Art theft is an ancient and complicated criminal offense. When you look at the a few of the most famous cases of art thefts in history, you see completely planned operations that include art dealers, art fakers, mobsters, ransoms, and millions of dollars. Here you can check out about some of the most famous cases of art theft in the history.
The First Theft:
The first recorded case of art theft remained in 1473, when two panels of altarpiece of the Last Judgment by the Dutch painter Hans Memling were stolen. While the triptych was being transported by ship from the Netherlands to Florence, the ship was attacked by pirates who took it to the Gdansk cathedral in Poland. Nowadays, the piece is shown at the National Museum in Gdansk where it was recently moved from the Basilica of the Presumption.
The Many Famous Theft:
The most famous story of art theft involves one of the most well-known paintings in the world and one of the most well-known artists in history as a suspect. In the night of August 21, 1911, the Mona Lisa was taken from the Louver. Not long after, Pablo Picasso was apprehended and questioned by the cops, but was launched quickly.
It turned out that the 30 × 21 inch painting was taken by one of the museum employees by the name of Vincenzo Peruggia, who simply brought it concealed under his coat. The criminal offense was carefully performed by a well-known con man, Eduardo de Valfierno, who was sent out by an art faker who planned to make copies and sell them as if they were the initial painting.
While Yves Chaudron, the art faker, was busy developing copies for the famous work of art, Mona Lisa was still concealed at Peruggias home. Ultimately, Peruggia was caught by the authorities while attempting to offer the painting to an art dealership from Florence, Italy.
The Biggest Theft in the U.S.A:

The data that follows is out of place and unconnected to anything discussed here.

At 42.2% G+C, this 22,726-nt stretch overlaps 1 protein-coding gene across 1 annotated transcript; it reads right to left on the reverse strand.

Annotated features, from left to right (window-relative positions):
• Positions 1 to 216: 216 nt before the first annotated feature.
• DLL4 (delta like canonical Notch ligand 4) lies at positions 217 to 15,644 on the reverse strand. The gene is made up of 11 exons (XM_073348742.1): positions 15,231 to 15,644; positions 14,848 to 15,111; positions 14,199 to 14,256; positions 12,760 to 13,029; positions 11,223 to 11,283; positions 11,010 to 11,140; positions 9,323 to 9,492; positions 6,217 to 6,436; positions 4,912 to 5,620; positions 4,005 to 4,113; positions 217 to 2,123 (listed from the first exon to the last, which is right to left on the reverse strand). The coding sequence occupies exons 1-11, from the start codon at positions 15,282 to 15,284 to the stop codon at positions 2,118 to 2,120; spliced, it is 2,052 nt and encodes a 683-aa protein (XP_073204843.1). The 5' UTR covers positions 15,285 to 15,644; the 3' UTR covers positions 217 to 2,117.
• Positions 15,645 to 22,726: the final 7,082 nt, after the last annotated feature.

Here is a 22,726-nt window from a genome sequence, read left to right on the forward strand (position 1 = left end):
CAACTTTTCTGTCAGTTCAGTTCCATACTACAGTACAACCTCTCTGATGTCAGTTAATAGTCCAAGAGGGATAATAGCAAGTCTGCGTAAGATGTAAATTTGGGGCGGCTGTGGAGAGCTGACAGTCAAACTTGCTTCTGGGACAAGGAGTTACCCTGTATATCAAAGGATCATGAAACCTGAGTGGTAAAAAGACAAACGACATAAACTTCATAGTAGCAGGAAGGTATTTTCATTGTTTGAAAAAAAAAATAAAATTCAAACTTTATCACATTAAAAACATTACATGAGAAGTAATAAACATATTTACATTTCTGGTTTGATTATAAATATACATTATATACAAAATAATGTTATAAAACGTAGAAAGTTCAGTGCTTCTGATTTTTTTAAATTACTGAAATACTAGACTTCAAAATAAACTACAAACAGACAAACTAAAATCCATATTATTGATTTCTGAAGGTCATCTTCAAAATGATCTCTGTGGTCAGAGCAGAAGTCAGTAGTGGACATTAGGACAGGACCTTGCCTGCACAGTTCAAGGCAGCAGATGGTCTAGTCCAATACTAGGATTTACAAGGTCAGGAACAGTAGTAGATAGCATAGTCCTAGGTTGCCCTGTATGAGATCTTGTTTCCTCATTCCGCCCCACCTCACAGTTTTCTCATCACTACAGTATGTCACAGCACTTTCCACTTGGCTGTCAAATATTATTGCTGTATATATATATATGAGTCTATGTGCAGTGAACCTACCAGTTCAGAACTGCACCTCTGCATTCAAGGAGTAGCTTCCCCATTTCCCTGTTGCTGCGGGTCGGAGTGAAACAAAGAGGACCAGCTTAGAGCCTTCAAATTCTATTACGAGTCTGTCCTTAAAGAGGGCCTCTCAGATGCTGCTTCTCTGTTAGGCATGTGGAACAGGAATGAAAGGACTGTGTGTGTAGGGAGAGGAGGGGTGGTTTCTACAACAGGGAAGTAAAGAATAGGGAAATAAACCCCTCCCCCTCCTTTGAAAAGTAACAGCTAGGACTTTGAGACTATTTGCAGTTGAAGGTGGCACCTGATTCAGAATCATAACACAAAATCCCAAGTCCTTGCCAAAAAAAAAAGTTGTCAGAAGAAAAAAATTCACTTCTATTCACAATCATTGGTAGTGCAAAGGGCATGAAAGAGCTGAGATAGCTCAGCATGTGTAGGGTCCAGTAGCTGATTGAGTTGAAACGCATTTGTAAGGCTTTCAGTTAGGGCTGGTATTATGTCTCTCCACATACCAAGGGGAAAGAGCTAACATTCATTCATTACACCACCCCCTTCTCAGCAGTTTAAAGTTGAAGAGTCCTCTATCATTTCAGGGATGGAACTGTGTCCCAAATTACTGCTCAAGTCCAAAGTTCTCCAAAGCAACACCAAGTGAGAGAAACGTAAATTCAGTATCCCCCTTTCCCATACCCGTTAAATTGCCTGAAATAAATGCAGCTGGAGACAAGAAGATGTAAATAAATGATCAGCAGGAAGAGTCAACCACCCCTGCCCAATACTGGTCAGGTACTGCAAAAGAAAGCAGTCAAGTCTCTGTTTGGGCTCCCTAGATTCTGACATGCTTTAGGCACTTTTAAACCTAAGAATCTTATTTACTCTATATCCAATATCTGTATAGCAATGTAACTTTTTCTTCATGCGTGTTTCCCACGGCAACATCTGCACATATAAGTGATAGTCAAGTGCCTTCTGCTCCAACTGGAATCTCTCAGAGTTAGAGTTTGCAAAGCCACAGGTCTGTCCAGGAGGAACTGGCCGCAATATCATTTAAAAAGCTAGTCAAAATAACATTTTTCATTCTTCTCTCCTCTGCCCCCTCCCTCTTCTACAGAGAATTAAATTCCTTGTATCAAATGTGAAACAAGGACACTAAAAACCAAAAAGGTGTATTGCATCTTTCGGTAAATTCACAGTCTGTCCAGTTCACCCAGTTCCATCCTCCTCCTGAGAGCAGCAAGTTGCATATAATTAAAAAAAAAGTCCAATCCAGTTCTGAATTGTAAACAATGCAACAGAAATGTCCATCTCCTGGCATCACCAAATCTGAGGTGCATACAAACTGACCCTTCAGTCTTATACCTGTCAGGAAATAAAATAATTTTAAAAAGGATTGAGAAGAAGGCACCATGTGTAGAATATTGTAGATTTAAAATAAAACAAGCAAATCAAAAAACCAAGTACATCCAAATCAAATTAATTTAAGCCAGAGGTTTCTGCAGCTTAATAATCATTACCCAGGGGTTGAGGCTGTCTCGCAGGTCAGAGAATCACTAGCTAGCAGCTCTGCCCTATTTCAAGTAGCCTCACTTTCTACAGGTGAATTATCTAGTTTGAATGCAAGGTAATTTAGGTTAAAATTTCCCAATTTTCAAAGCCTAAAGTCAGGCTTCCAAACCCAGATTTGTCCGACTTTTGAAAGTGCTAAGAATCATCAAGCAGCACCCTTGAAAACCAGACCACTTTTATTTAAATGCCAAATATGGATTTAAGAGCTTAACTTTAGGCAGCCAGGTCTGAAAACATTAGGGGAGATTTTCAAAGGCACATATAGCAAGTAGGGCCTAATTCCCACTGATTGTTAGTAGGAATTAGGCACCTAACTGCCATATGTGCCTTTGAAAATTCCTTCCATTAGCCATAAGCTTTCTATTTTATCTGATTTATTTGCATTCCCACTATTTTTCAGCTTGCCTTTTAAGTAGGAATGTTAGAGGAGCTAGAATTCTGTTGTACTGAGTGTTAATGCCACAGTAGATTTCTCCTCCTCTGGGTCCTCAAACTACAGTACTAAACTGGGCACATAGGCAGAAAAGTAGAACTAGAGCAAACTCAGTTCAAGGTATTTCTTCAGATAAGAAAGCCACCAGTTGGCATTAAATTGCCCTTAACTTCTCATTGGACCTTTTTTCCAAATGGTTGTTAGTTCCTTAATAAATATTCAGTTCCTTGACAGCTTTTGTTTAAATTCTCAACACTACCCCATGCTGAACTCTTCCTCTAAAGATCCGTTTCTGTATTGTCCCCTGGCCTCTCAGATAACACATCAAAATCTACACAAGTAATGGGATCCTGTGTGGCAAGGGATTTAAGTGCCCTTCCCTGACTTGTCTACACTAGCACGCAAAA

The biggest art theft in United States happened at the Isabella Stewart Gardner Museum. On the night of March 18, 1990, a group of burglars using police uniforms broke into the museum and took thirteen paintings whose cumulative worth was approximated at around 300 million dollars. The thieves took 2 paintings and one print by Rembrandt, and works of Vermeer, Manet, Degas, Govaert Flinck, along with a French and a Chinese artifact.
Since yet, none of the paintings have actually been found and the case is still unsolved. Inning accordance with current reports, the FBI are investigating the possibility that the Boston Mob along with French art dealers are connected to the crime.
The painting by Edvard Munchs, The Scream, is probably https://www.whitepages.com/name/Kurt-Criter the most demanded painting by art thieves in history. It has been taken two times and was just just recently recuperated. In 1994, throughout the Winter Season Olympics in Lillehammer, Norway, The Scream was stolen from an https://medium.com/@kurtcriter Oslo gallery by 2 thieves who broke through an open window, set off the alarm and left a note stating: thanks for the poor security.
Three months later, the holders of the painting approached the Norwegian Federal government with an deal: 1 million dollars ransom for Edvard Munchs The Scream. The Federal government declined the offer, but the Norwegian authorities worked together with the British Cops and the Getty Museum to arrange a sting operation that revived the painting to where it belongs.
While Museum officials waiting for the burglars to request ransom loan, reports claimed that both paintings were burned to hide proof. Ultimately, the Norwegian police discovered the 2 paintings on August 31, 2006 however the facts on how they were recovered are not known.
When you look at the some of the most popular cases of art thefts in history, you see completely planned operations that involve art dealerships, art fakers, mobsters, ransoms, and millions of dollars. The most popular story of art theft involves one of the most popular paintings in the world and one of the most popular artists in history as a suspect. The criminal offense was thoroughly conducted https://myspace.com/kurtcriter by a infamous con male, Eduardo de Valfierno, who was sent by an art faker who intended to make copies and sell them as if they were the initial painting.
Eventually, Peruggia was captured by the police while trying to sell the painting to an art dealer from Florence, Italy. The painting by Edvard Munchs, The Scream, is probably the most sought after painting by art burglars in history.